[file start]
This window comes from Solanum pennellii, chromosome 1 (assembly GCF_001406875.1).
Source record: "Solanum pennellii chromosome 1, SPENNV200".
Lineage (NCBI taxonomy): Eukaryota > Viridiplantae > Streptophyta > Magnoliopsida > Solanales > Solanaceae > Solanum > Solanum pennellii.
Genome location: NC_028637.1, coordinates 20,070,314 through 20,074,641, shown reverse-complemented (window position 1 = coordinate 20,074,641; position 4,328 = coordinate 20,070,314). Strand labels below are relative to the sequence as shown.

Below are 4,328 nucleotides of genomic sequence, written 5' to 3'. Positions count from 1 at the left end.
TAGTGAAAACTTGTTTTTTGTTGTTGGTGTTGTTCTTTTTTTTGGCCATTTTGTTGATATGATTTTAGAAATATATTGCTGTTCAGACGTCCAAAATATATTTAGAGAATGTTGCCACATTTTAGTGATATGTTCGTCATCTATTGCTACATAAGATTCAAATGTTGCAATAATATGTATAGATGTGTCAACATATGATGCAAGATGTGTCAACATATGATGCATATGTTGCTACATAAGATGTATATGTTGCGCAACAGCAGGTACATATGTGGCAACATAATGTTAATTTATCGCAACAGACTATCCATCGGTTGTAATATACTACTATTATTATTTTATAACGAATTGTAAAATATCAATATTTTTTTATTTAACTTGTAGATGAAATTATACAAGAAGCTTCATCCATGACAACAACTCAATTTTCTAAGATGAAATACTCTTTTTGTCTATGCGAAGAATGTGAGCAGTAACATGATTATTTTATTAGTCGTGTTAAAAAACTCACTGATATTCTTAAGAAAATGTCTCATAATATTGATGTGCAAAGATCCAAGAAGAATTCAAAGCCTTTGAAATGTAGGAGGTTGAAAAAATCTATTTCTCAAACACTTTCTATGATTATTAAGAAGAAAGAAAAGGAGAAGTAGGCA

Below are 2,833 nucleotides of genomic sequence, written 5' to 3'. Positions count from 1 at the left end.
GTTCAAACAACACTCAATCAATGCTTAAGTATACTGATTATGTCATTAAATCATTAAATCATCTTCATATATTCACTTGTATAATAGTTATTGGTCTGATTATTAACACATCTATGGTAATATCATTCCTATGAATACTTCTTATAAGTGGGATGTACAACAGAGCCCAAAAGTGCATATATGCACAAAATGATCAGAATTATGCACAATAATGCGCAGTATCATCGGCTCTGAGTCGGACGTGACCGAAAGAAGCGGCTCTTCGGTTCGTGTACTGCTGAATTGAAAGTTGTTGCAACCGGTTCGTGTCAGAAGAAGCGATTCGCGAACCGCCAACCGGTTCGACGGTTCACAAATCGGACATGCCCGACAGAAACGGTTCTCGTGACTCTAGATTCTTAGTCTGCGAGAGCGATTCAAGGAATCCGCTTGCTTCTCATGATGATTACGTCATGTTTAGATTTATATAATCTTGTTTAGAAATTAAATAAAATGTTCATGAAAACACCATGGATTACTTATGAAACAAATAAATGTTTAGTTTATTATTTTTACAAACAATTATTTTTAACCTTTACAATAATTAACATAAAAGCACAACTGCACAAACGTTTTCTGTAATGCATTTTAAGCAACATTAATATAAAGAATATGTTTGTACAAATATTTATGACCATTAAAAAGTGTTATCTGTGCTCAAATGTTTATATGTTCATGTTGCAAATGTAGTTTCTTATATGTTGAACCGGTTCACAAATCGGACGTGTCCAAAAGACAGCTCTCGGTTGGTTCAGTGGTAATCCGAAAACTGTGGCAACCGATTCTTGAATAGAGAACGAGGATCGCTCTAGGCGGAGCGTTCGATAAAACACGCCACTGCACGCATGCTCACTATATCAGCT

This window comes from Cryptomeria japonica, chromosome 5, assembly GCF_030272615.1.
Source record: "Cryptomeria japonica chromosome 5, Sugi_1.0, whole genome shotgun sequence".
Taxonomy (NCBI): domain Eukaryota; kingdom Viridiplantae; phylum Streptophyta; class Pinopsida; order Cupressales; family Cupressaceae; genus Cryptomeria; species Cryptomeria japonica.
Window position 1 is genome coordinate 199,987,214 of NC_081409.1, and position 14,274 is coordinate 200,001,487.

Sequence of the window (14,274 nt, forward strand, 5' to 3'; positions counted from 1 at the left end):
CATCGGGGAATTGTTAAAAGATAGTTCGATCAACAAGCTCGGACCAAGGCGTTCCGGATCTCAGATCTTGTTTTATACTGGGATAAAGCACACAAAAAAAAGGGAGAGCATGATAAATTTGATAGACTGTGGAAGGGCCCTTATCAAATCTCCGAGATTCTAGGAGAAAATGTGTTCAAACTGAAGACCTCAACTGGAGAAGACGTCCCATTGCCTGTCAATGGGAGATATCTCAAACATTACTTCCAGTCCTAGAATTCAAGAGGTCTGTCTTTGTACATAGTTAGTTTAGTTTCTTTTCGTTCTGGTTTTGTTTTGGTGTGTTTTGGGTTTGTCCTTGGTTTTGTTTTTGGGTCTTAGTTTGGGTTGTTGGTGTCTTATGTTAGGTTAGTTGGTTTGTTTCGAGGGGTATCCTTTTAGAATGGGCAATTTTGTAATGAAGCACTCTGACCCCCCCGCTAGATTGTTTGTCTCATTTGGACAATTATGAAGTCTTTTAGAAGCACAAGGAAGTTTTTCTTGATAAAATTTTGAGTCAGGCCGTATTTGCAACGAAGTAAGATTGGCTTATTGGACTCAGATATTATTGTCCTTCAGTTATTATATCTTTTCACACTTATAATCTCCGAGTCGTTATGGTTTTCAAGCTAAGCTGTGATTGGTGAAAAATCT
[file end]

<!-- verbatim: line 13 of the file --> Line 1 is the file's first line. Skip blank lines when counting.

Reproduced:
Sequence of the window (14,274 nt, forward strand, 5' to 3'; positions counted from 1 at the left end):